Now comprised of a bank and a ditch with a 1.3 kilometre circumference containing 180 stones making up an inner and outer circle, the Avebury Ring is not only fourteen times larger than Stonehenge, but was almost certainly completed before its famous counterpart.

Many of the stones which once formed part of the Avebury Ring were destroyed or buried during the Middle Ages, but the formation of the site is still visible from the remaining stones.

Visitors to Avebury Ring are free to walk up to the site itself at all times and view the monument’s stones. Together with Stonehenge, Silbury Hill and several other prehistoric sites, Avebury Ring is a UNESCO World Heritage site managed by the National Trust.

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10. Hadrian’s Wall

Hadrian’s Wall is a magnificent remnant of Roman Britain and is a UNESCO World Heritage site.

Built under the rule of Roman Emperor Hadrian between 122 and 130 AD, it took six legions to complete this once 73 mile wall – 80 miles by Roman measurements. At the time of its completion, Hadrian’s Wall would have been between 13-15 feet high, made of stone and turf and would have stretched east to west from the River Tyne to the Solway Firth.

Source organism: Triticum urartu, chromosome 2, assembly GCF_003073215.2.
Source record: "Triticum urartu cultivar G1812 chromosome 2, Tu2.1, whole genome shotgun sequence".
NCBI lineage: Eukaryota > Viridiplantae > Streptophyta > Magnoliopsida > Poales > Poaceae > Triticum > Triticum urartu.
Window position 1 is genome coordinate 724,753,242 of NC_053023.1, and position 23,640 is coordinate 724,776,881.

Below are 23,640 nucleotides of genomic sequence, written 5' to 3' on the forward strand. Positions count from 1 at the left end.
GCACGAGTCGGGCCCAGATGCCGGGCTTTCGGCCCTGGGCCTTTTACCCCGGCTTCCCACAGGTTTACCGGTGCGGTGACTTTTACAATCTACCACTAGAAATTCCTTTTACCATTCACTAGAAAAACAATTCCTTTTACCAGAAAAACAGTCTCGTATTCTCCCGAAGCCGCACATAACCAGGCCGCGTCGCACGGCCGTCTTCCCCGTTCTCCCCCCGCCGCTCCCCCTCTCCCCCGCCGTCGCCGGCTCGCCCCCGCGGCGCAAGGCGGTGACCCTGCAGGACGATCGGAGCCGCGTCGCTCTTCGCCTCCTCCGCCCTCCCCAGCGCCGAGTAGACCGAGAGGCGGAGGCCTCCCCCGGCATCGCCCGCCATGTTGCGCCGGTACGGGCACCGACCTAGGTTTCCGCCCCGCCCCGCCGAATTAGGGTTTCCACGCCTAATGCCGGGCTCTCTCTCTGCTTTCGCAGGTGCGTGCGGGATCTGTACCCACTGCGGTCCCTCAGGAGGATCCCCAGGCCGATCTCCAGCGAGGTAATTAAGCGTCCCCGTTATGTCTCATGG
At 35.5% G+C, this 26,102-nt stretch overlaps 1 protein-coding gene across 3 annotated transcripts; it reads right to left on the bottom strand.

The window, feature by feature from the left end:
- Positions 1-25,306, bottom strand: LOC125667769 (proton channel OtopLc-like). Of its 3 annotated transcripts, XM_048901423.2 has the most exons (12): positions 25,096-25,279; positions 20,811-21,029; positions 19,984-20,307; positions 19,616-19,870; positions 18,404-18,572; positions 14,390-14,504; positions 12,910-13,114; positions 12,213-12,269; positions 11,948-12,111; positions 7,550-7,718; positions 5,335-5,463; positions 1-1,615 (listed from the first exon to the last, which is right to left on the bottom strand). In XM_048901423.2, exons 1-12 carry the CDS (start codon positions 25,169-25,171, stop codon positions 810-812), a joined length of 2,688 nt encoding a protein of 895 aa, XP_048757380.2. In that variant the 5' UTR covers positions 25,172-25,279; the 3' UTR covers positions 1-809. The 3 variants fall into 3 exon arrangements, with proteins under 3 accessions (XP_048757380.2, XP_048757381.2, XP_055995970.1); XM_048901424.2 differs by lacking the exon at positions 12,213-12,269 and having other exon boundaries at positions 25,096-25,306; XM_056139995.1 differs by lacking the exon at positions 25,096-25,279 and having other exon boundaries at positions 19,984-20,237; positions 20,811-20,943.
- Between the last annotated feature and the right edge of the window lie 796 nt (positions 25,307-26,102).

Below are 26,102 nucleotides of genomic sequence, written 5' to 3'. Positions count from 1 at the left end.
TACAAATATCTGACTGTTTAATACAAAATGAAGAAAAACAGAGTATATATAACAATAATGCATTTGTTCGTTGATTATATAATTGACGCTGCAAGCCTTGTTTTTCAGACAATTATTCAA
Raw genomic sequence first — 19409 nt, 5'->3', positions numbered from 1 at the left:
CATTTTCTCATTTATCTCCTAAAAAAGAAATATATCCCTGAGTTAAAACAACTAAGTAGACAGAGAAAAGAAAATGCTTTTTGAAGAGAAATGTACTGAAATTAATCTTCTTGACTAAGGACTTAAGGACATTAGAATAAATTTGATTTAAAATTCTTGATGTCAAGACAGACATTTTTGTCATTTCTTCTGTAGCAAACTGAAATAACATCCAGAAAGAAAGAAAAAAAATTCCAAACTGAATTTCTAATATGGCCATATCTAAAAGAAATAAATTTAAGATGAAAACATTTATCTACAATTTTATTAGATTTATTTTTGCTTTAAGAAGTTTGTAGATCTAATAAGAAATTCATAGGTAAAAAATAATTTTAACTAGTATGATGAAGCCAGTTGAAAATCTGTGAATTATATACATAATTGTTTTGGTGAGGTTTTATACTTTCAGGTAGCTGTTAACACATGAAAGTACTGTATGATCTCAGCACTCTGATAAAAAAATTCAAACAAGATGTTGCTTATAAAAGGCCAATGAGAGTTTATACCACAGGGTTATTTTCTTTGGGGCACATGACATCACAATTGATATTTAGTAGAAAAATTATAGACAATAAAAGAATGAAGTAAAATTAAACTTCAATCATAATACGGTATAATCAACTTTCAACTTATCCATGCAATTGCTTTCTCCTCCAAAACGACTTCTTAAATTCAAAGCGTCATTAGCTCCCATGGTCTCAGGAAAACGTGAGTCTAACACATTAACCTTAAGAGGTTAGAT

The purpose of Hadrian’s Wall was once thought to have been as a fortification to keep out the Scots, but today historians believe it was a way of monitoring movement between the north and south in an attempt to consolidate the Empire.

Large sections of Hadrian’s Wall remain intact in northern England and these are surrounded by various Roman monuments, forts and other ruins. There are several ways to visit all of these sections and sites, notably as part of the National Trail, which is a signposted walk, by bus, by bicycle and via tour groups. The 15 metre section pictured above is known as Planetrees and is quite central along the trail.

Other key sites along the Hadrian’s Wall trail include Corbridge Roman Town, Chesters Roman Fort, Arbeia Roman Fort, Birdoswald Roman Fort, Vindolanda, Segedunum Roman Fort and Housesteads Roman Fort.

Neil Oliver visits the Wall – a massive statement of the power of the Roman Empire. Neil looks at recent discoveries which uncover the lives of the people who built and lived along the wall.